“I want to be known as the ‘scholarship dean’ when I’m done here,” Zayas says. “My goal is to leave a sustainable pool of scholarship support through endowments.”
Endowments provide sustainable support because the donated funds are invested, never spent. Each year, a distribution—just as dividends on a mutual fund—is awarded to deserving students.
Thanks to a few generous donors, in 2016 the Dean’s Endowed Scholarship Fund was established with $25,000—the minimum amount needed, per university regulations. Anyone can help grow this endowment over the years. All gifts, no matter how large or small, are added to the principal, which in turn increases the dividends generated each year. Higher dividends mean, of course, more scholarships for deserving social work students.
Why I Give
Evelyn Neely (MSSW ’67) remembers that when she was in school, tuition at UT Austin cost $25 a semester.
“That was the cheapest part!” she says. “The most expensive part was room and board. Back then, there were only two houses for African American students. I lived there during the week, and on weekends I went back to Houston, where my family was taking care of my two children.”
To pay for room and board, Neely relied on personal savings and a School of Social Work stipend that was earmarked for black students.
“Since that time I’ve always believed that you should help others when you have received help. My contributions to the school, though small, represent my commitment to that belief.”
Let’s bring UT Austin social work students to D.C.
A word from Jessica Shahin
We social workers are among the most valuable professionals because we can do anything. We are problem solvers and critical thinkers, we can take on policy and implementation challenges, and we know how to present a full picture of impact on vulnerable populations and communities.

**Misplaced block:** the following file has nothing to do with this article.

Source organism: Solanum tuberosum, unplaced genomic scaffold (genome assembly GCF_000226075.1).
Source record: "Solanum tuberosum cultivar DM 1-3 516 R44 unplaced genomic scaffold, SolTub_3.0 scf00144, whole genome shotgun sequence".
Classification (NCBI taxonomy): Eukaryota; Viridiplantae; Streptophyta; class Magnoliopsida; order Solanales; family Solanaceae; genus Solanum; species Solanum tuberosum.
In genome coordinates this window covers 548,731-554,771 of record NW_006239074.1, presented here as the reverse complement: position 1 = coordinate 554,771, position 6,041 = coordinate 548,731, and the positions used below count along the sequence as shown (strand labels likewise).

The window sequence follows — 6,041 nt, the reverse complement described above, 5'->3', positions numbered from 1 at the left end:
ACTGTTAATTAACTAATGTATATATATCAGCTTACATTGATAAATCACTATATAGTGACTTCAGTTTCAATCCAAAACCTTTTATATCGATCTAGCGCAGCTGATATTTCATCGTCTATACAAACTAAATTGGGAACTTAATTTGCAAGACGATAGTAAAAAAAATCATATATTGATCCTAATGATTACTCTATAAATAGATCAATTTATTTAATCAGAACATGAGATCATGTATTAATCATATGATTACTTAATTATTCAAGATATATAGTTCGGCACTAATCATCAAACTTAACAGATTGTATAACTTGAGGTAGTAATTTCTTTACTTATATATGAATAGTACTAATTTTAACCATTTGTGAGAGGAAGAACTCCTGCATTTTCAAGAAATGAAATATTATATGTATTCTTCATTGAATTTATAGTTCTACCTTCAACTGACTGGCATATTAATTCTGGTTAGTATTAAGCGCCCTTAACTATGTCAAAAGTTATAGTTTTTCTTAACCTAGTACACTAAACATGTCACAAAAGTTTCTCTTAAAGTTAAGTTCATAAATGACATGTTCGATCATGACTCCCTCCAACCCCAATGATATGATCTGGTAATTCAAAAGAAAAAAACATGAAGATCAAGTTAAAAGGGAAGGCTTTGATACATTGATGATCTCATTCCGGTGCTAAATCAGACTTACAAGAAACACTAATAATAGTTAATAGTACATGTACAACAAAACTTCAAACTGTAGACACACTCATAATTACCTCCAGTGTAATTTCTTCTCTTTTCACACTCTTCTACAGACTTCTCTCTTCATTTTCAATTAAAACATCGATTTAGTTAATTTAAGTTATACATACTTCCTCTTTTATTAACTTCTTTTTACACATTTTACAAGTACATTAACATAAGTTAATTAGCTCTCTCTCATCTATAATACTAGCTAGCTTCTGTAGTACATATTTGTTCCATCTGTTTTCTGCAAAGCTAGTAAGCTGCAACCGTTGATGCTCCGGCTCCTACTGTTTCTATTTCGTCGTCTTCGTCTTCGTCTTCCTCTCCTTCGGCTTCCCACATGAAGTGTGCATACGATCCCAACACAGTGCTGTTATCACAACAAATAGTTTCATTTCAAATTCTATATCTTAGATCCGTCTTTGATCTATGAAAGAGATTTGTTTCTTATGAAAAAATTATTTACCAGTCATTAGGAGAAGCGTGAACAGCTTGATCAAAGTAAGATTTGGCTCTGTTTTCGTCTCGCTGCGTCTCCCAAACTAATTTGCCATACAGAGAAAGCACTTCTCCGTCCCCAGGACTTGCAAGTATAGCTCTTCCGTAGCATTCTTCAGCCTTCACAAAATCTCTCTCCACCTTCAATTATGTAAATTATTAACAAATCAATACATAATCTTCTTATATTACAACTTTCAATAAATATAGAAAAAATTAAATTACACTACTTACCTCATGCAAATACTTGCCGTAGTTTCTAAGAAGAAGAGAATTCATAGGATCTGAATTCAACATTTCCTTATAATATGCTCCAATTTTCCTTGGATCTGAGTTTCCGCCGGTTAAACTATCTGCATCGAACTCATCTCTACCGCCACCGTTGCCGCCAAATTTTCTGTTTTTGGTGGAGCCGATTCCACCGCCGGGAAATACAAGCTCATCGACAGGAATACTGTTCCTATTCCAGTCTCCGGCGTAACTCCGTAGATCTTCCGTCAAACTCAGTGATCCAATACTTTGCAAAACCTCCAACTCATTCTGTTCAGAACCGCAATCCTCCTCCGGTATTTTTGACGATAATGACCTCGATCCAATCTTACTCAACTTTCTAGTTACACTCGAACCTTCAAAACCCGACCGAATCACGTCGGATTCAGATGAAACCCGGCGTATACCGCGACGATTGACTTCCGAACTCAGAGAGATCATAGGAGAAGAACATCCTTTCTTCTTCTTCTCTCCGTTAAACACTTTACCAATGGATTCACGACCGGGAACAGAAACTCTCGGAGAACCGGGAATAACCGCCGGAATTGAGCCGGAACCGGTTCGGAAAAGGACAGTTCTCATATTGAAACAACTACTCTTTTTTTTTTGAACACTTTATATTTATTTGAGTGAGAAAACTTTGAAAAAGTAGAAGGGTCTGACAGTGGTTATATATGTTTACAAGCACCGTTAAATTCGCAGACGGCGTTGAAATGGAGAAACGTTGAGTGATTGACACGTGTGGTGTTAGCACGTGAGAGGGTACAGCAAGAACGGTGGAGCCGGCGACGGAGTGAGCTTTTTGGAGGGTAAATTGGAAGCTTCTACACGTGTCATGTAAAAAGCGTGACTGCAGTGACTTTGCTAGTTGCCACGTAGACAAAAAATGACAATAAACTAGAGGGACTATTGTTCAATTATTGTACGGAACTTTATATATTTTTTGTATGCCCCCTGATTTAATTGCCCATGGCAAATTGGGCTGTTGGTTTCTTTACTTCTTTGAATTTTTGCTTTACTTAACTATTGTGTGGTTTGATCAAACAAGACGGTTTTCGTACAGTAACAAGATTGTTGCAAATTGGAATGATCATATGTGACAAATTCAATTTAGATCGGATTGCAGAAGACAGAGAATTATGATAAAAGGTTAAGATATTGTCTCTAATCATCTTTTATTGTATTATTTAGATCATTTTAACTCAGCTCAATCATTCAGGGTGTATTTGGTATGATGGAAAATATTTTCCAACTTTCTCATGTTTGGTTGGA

Because I believe in the value of these social work skills, I want to encourage current UT Austin students to think of careers in public administration, program development, policy and budget analysis. That’s why I’m excited about Washington Week, a program-in-the-making at the UT Austin School of Social Work.
During one week every year, the school will bring selected students to the nation’s capital to engage in intimate discussions with officials in federal agencies, policy think tanks, national advocacy organizations, and legislative policy makers. Many competing schools offer programs of this type, and I believe that UT Austin students should not miss out on their chance to explore this potential career path.
The School of Social Work needs our support to make this program real and affordable. Our donations for Washington Week will help deserving students see themselves in these critical policy roles, allow them to ask tough questions to people making decisions that affect millions of Americans, and discuss with professionals how careers happen and what might be the best path for themselves.
As a proud alumna, I ask you to please join me in supporting this exciting venture. Donate today by visiting socialwork.utexas.edu/giving/washington.
Jessica Shahin (MSSW ’93, BSW ’91) is associate administrator of the Supplemental Nutrition Assistance Program (SNAP) for USDA’s Food and Nutrition Service in Washington, D.C.